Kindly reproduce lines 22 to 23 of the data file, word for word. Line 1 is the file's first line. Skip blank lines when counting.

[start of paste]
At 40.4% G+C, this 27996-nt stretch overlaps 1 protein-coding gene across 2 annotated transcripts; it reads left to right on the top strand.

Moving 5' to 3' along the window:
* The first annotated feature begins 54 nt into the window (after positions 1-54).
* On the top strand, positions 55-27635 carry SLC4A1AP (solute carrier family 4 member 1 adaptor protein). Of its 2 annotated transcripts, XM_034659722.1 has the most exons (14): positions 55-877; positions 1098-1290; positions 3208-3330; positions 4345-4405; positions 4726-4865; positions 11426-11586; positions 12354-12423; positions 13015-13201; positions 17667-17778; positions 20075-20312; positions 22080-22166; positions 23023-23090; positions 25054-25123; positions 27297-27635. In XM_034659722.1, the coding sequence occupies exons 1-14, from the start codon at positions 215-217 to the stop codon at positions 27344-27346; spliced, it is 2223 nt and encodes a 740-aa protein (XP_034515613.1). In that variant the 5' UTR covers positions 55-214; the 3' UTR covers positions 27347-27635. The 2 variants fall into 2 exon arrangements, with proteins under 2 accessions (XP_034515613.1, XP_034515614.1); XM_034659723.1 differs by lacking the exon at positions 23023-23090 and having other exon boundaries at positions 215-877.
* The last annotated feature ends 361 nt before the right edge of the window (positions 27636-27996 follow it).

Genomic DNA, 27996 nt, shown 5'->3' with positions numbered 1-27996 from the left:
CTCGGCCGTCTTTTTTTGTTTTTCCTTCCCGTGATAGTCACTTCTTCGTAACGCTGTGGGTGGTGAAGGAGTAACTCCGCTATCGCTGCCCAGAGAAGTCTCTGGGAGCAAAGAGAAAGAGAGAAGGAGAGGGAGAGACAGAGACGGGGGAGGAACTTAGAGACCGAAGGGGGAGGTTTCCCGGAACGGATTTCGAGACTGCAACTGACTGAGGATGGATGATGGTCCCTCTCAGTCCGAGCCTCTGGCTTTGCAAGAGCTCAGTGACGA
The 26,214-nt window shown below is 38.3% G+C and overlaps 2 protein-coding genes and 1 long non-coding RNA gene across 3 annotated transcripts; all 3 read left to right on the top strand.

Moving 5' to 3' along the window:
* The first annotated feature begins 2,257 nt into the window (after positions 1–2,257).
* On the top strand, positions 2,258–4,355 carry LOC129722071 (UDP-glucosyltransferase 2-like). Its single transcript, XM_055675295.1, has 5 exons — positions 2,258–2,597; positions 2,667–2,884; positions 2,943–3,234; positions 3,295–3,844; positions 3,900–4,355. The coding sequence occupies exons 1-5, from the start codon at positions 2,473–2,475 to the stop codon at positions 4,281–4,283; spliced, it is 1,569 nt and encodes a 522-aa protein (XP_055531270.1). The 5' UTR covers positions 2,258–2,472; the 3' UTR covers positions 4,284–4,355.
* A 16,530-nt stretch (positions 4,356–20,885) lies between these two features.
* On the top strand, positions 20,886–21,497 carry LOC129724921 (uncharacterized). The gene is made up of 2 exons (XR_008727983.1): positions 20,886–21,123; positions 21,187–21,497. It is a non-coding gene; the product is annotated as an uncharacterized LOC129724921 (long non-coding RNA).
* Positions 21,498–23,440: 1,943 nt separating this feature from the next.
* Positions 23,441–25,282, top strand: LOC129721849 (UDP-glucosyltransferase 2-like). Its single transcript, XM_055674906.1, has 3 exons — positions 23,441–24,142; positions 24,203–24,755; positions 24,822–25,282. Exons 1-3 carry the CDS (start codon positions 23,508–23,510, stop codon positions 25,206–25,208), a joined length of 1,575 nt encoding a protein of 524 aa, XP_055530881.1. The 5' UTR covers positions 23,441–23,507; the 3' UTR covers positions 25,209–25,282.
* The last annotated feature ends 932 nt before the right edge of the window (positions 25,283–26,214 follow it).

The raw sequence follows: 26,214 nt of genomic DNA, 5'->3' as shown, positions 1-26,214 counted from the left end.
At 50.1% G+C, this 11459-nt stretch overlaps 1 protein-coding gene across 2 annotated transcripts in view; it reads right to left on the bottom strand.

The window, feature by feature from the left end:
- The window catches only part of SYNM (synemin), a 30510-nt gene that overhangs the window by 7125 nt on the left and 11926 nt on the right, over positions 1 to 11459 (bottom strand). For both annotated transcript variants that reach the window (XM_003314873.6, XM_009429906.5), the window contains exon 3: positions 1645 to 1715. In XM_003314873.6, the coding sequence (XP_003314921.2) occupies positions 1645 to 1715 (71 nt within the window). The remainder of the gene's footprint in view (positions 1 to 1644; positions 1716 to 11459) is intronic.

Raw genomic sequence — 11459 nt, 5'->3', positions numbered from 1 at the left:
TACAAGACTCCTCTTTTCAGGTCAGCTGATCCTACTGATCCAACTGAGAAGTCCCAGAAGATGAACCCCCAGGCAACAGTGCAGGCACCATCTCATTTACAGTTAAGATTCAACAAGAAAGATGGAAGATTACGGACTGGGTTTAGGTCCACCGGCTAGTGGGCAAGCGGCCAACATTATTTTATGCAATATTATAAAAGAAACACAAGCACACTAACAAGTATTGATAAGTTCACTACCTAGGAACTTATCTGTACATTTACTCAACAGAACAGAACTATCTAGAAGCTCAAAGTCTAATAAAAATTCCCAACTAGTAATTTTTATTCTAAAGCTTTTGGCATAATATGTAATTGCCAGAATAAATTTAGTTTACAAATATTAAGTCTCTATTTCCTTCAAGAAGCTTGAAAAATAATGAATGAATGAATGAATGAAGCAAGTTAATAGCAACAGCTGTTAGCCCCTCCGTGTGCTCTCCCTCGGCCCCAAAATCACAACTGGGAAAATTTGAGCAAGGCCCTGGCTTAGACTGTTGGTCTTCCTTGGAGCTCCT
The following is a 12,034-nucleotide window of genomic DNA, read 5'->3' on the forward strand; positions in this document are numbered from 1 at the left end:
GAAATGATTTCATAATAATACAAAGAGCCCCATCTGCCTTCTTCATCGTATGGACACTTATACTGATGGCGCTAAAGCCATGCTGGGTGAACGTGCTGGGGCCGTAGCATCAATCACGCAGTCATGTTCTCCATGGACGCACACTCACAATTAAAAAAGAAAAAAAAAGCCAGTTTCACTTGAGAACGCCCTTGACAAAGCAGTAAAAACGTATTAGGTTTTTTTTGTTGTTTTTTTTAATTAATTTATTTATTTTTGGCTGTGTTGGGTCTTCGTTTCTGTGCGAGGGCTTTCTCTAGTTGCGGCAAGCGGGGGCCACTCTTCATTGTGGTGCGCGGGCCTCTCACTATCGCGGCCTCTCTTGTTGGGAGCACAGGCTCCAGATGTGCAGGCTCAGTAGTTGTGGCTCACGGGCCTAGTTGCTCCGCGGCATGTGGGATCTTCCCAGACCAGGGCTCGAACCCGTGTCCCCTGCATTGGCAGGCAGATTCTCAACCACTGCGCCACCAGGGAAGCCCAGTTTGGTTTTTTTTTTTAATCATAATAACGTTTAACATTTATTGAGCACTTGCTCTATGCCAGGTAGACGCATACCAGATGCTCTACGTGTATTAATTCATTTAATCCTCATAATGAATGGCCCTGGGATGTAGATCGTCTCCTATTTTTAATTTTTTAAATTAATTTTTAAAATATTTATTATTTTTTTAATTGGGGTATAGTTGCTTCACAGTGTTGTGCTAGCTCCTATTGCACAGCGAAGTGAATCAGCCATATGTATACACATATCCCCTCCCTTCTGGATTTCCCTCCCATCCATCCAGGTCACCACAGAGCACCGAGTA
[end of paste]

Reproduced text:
TACAAGACTCCTCTTTTCAGGTCAGCTGATCCTACTGATCCAACTGAGAAGTCCCAGAAGATGAACCCCCAGGCAACAGTGCAGGCACCATCTCATTTACAGTTAAGATTCAACAAGAAAGATGGAAGATTACGGACTGGGTTTAGGTCCACCGGCTAGTGGGCAAGCGGCCAACATTATTTTATGCAATATTATAAAAGAAACACAAGCACACTAACAAGTATTGATAAGTTCACTACCTAGGAACTTATCTGTACATTTACTCAACAGAACAGAACTATCTAGAAGCTCAAAGTCTAATAAAAATTCCCAACTAGTAATTTTTATTCTAAAGCTTTTGGCATAATATGTAATTGCCAGAATAAATTTAGTTTACAAATATTAAGTCTCTATTTCCTTCAAGAAGCTTGAAAAATAATGAATGAATGAATGAATGAAGCAAGTTAATAGCAACAGCTGTTAGCCCCTCCGTGTGCTCTCCCTCGGCCCCAAAATCACAACTGGGAAAATTTGAGCAAGGCCCTGGCTTAGACTGTTGGTCTTCCTTGGAGCTCCT
The following is a 12,034-nucleotide window of genomic DNA, read 5'->3' on the forward strand; positions in this document are numbered from 1 at the left end: